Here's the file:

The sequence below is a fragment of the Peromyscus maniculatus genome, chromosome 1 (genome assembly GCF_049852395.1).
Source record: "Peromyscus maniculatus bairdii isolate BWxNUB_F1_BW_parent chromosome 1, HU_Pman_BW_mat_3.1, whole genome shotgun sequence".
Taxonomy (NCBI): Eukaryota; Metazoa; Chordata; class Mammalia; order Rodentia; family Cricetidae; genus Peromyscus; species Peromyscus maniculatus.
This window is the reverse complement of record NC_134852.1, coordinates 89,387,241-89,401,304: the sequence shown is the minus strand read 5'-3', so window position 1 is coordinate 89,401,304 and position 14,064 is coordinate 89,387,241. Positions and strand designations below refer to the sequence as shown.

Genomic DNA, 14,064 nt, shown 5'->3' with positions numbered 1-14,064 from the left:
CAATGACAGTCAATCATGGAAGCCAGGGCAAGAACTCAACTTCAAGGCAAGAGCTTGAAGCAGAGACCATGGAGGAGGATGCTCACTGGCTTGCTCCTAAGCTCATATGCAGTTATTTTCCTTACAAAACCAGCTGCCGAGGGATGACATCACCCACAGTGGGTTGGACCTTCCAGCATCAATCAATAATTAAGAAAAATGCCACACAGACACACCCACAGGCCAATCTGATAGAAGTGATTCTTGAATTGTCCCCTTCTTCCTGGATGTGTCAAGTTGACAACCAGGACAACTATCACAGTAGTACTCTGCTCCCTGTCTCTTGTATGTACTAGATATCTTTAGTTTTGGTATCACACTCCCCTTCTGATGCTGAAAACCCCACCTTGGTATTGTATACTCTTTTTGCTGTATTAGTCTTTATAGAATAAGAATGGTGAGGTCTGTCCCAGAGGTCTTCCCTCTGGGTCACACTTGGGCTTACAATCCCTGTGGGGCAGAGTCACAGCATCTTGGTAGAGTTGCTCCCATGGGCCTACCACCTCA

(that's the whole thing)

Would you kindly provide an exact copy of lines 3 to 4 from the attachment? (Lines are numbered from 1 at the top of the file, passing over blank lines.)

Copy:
Taxonomy (NCBI): Eukaryota; Metazoa; Chordata; class Mammalia; order Rodentia; family Cricetidae; genus Peromyscus; species Peromyscus maniculatus.
This window is the reverse complement of record NC_134852.1, coordinates 89,387,241-89,401,304: the sequence shown is the minus strand read 5'-3', so window position 1 is coordinate 89,401,304 and position 14,064 is coordinate 89,387,241. Positions and strand designations below refer to the sequence as shown.